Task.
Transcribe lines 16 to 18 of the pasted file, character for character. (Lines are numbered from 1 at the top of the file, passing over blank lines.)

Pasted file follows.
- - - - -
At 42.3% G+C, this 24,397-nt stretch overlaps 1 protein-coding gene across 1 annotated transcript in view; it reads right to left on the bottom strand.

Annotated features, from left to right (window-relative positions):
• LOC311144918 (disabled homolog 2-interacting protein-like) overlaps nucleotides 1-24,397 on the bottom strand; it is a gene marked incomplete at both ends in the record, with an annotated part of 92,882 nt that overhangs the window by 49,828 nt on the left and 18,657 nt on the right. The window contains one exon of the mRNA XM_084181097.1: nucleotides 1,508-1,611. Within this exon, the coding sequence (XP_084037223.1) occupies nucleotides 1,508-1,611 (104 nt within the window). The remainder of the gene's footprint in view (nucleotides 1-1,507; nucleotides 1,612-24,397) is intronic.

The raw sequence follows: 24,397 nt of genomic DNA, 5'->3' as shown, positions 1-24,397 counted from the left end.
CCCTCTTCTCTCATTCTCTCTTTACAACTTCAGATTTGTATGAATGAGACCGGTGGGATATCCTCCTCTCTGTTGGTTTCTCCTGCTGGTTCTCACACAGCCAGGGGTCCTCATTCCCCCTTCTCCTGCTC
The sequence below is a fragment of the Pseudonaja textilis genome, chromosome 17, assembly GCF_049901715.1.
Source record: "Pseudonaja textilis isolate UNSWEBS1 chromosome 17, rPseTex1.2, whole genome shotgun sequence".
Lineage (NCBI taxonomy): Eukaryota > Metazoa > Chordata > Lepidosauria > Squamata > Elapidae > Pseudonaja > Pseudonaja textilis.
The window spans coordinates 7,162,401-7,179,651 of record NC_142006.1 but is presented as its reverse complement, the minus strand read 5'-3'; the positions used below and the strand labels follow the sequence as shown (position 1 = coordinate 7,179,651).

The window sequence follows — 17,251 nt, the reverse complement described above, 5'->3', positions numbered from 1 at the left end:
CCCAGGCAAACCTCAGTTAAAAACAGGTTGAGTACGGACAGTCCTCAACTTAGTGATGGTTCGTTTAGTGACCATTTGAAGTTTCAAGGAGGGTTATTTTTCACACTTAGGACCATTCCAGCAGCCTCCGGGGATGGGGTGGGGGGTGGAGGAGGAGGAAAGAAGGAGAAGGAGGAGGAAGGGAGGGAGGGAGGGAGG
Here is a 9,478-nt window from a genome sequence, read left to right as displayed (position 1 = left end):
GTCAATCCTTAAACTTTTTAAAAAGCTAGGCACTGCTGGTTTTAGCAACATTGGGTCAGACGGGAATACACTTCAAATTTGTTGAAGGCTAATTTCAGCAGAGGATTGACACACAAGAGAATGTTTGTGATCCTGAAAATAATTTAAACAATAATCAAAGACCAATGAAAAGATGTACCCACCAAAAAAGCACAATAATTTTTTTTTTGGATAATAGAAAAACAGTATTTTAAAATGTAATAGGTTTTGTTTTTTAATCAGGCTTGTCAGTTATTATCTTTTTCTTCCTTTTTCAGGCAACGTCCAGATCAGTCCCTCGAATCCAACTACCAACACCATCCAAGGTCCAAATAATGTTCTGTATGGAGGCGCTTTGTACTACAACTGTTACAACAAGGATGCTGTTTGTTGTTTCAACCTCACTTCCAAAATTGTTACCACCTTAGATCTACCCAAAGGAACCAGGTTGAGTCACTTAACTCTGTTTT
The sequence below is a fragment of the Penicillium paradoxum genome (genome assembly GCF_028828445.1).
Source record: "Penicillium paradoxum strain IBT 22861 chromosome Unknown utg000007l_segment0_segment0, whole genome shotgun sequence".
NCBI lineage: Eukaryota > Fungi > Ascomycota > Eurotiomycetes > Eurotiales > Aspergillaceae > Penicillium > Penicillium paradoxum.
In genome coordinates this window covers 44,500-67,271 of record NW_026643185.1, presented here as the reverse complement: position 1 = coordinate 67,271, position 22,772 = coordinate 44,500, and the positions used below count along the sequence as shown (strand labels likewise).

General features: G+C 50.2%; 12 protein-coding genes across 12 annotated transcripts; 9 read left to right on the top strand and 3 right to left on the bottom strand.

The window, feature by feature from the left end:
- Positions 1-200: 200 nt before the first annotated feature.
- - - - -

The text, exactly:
NCBI lineage: Eukaryota > Fungi > Ascomycota > Eurotiomycetes > Eurotiales > Aspergillaceae > Penicillium > Penicillium paradoxum.
In genome coordinates this window covers 44,500-67,271 of record NW_026643185.1, presented here as the reverse complement: position 1 = coordinate 67,271, position 22,772 = coordinate 44,500, and the positions used below count along the sequence as shown (strand labels likewise).

General features: G+C 50.2%; 12 protein-coding genes across 12 annotated transcripts; 9 read left to right on the top strand and 3 right to left on the bottom strand.